Competency Goal 3The learner will analyze how individuals, families, and communitiesare alike and different.Objectives3.01 Compare similarities and differences between oneself and others.3.02 Describe similarities and differences among families in differentcommunities.3.03 Compare similarities and differences among cultures in variouscommunities.3.04 Identify multiple roles performed by individuals in their families andcommunities.3.05 Identify historical figures and events associated with various culturaltraditions and holidays celebrated around the world.3.06 Identify individuals of diverse cultures and describe on theircontributions to society.
Competency Goal 13.01 Compare similarities and differences between oneself and others.Lesson 1Alike and Different*This lesson may take several class periods*Materials: Class directory student forms (About Me sheet) and Venn diagramsfor each child (see next two pages)Introduction:Ask the students: What are some ways in which all the kids in this class arealike?What are some ways you are different?Chart childrenʼs responses on the board. Brainstorm questions kids could ask tolearn more about each other and the diversity that exists within the classroom, forexample: What do you call your grandmother? (Nana, Bobci, etc.) What choresdo you do at home? Help student groups choose questions, conduct surveys,and create web charts to show responses.Class Directory: Distribute an information form for each child to complete. Itemsinclude name, birthday, three words that describe you, your favorite thing, yourleast favorite thing. Provided is a space for drawing a self- portrait. Later, theteacher can assemble all the forms in a class directory. The children can laterbrowse through the pages, discovering similarities and differences.Partner Interview: Distribute copies of the Venn diagram. Partners willinterview each other and record their similarities and differences. Have partnersask each other questions to learn more about one interesting “difference.” Modelthis process with a volunteer.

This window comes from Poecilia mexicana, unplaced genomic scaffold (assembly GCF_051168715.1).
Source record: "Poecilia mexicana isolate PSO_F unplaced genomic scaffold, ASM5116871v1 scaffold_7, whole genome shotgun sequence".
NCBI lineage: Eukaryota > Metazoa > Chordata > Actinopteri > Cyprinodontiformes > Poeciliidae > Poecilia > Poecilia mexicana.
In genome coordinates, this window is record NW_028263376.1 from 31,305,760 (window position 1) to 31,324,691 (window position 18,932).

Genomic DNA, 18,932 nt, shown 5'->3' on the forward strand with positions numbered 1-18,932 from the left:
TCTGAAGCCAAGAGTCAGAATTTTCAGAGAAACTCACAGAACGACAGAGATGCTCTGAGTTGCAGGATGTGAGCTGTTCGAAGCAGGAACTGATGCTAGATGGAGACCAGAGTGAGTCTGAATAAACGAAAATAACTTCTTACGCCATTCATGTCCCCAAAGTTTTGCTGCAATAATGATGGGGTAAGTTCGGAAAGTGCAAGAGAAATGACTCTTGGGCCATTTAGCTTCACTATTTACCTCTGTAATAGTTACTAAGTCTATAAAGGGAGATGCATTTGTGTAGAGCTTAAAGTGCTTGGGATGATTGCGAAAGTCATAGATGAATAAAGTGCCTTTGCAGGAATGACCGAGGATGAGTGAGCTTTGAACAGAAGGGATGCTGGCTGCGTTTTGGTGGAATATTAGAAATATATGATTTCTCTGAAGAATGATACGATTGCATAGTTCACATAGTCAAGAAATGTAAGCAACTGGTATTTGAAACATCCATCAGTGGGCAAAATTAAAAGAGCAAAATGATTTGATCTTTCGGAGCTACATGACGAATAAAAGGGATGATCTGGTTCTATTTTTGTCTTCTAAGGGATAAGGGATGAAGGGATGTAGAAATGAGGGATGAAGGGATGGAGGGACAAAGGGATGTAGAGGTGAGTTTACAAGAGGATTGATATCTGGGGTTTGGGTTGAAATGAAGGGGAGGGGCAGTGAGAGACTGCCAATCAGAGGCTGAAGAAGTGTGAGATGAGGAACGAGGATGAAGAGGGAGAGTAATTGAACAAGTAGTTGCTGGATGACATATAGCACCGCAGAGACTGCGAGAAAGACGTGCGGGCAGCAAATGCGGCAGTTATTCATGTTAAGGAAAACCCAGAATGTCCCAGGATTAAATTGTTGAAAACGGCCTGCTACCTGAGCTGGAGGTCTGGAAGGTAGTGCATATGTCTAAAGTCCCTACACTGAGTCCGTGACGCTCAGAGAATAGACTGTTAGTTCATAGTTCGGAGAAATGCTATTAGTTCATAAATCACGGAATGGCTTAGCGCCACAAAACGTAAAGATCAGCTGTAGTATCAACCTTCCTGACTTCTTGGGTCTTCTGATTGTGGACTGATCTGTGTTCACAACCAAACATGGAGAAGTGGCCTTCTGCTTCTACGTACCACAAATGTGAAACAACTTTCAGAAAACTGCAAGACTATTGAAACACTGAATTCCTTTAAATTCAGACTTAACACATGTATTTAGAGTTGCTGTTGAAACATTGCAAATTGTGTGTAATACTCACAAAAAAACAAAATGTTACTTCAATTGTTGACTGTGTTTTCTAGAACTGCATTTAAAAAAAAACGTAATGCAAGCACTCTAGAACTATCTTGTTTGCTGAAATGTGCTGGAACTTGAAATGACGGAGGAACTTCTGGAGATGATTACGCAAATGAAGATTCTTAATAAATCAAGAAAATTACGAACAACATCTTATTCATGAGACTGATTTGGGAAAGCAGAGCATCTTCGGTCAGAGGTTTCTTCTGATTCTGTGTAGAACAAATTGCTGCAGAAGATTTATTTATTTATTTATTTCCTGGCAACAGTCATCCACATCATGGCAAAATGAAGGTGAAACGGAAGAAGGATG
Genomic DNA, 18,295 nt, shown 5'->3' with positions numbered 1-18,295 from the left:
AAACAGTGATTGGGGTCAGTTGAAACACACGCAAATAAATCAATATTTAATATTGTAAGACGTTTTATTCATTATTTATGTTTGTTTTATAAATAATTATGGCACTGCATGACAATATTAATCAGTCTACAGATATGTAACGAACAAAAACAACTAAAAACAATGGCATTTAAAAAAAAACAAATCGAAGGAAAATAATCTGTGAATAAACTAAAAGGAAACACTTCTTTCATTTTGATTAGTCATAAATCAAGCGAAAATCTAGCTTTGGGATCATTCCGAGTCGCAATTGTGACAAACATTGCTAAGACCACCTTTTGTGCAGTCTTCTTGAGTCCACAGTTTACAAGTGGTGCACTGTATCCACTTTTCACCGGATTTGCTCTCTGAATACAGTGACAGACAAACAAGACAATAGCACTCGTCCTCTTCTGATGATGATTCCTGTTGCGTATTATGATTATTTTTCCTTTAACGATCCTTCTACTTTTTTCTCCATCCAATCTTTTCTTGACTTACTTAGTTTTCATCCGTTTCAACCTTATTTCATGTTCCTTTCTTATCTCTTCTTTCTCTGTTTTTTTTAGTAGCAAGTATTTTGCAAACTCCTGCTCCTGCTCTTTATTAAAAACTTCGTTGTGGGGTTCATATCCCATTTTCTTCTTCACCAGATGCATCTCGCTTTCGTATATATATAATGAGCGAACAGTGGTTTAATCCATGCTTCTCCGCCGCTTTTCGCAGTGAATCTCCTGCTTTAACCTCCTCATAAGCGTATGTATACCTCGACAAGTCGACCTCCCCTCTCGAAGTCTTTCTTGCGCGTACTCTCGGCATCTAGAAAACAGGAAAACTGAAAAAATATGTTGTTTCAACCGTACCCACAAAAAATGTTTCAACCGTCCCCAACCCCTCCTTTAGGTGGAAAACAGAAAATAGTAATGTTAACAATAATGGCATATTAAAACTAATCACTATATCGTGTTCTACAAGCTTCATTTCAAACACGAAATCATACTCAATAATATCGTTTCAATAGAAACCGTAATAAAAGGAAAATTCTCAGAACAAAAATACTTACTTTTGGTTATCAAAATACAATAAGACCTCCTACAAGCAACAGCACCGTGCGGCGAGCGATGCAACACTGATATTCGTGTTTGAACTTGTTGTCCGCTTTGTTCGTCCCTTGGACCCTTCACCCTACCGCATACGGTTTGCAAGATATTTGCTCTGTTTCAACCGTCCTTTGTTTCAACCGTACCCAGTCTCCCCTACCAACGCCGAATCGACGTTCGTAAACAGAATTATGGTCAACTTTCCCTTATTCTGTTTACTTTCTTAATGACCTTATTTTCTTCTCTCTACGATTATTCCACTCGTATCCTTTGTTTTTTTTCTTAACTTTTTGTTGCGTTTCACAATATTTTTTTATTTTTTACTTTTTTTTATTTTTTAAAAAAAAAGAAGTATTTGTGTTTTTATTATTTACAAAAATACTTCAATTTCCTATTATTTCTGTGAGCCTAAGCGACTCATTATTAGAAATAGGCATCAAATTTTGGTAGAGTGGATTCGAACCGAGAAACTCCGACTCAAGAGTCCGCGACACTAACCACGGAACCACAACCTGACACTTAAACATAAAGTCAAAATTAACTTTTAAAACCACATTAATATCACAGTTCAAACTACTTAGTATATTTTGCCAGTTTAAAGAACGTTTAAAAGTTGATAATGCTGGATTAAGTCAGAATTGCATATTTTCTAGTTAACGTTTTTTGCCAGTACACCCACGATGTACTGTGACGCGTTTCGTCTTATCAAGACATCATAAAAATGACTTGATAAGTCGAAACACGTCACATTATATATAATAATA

About MeName: ____________________________Birthday: __________________________Favorite Color: _____________________Favorite Food: _____________________Three Words to Describe Me:_____________________________________________________Favorite Things:____________________________________________________________________________________________________________________________________________________________________________________________________________________________Things I Donʼt Like:___________________________________________________________________________________________________________________________________________________________________________________________________________________________________________________________________________________*Draw a picture of yourself on the back of this sheet*
My Partner and I: Similarities and DifferencesPartner 1 Partner 2Both